Canadians Love Their Loyalty Cards, but Sitting on $16 Billion in Unused Points
Canadians love their rewards credit cards and loyalty programs and it's becoming increasingly clear just how much we are, and aren't, using them. A new study by Bond Brand Loyalty shows the average Canadian participates in 12.2 loyalty programs, up a whopping 25 per cent in just four years. However, many of us are not spending our points. Right now, there are $16 billion worth of points left unredeemed by members in Canada.
"The fact that Canadians have collected and not redeemed such a high level of points suggests Programs could be doing a much more effective job of engaging members and driving redemption behaviour," said the report.
What's more, many of us choose what we buy and where we shop because of these loyalty programs. The study found 66 per cent of Canadians change when or where they shop to get more points and 58 per cent said they adjust how much they spend to maximize loyalty benefits.
Still, one quarter of Canadian loyalty program members have not redeemed any of their points, ever, and the report says those members are more likely to walk away dissatisfied with the program. More than four in 10 of us (41 per cent) don't even know the value of the points we're sitting on.
The most successful programs are those where you redeem often
Loyalty programs where rewards come frequently, or easily, have the highest levels of satisfaction in Canada. This includes debit and credit cards, as well as in-store rebate cards like coffee cards and gas points cards.
Programs that partner with brands, like Air Miles and Aeroplan, scored the lowest in terms satisfaction, reports CBC.
There may be other factors in why those programs are turning off some members. Last year, Air Miles' parent company, LoyaltyOne, instituted a rule that unused points for many of its members would be expiring. It later revoked that rule, but Bond Brand Loyalty suggests it hurt satisfaction levels with the program. In a more recent development, Air Canada announced last month it would be dropping Aeroplan and would be starting its own loyalty program, throwing more uncertainty into the mix for long-time points collectors.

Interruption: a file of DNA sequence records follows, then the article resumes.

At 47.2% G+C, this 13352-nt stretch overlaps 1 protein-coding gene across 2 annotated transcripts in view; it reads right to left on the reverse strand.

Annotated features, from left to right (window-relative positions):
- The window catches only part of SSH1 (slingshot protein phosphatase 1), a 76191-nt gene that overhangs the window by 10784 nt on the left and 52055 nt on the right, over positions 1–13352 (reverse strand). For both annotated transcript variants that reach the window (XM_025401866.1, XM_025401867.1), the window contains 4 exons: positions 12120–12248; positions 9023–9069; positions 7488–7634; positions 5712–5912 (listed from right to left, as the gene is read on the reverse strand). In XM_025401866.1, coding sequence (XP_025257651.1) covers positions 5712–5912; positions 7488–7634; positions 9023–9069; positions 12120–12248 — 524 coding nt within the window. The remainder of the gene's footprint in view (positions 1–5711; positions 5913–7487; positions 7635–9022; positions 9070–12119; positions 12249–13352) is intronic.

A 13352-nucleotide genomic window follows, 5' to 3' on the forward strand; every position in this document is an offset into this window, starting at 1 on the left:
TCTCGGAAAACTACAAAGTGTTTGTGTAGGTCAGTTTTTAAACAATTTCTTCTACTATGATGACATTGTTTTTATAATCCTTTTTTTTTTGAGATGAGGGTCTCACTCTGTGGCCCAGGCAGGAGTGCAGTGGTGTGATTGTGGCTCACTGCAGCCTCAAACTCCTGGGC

"A breach of trust is the number one anti-driver of loyalty," Sean Claessen, Bond's executive vice-president of strategy and innovation, told CBC.
What we want from our cards
Rewards are great, but they’re not the biggest driving factor in whether or not Canadians are satisfied with the loyalty programs they’re using. Members’ experiences using the cards, corresponding apps, and programs outweigh the monetary rewards they receive, according the report. Almost six in 10 (59 per cent) said program experience, brand alignment, digital experiences, and “human touch” were the biggest factors in their satisfaction. The remaining 41 per cent said they cared most about rewards, redemptions, and how much they earn.
In terms of what Canadians would like to see more of, it’s programs that meet their needs, are fun to use, and have the right level of effort needed to get the reward. These were the top three responses, while monetary aspects like “amount accumulated per $1 spent” ranked much lower on the list.
It looks like Canadians’ appetite for loyalty cards is continuing to grow fast. However, if we want to truly reap the rewards from them (we are, after all, exchanging some of our privacy and personal details to be part of these programs), it’s time to stop hoarding them and start cashing in because $16 billion worth of points is a lot of rewards to be banking.
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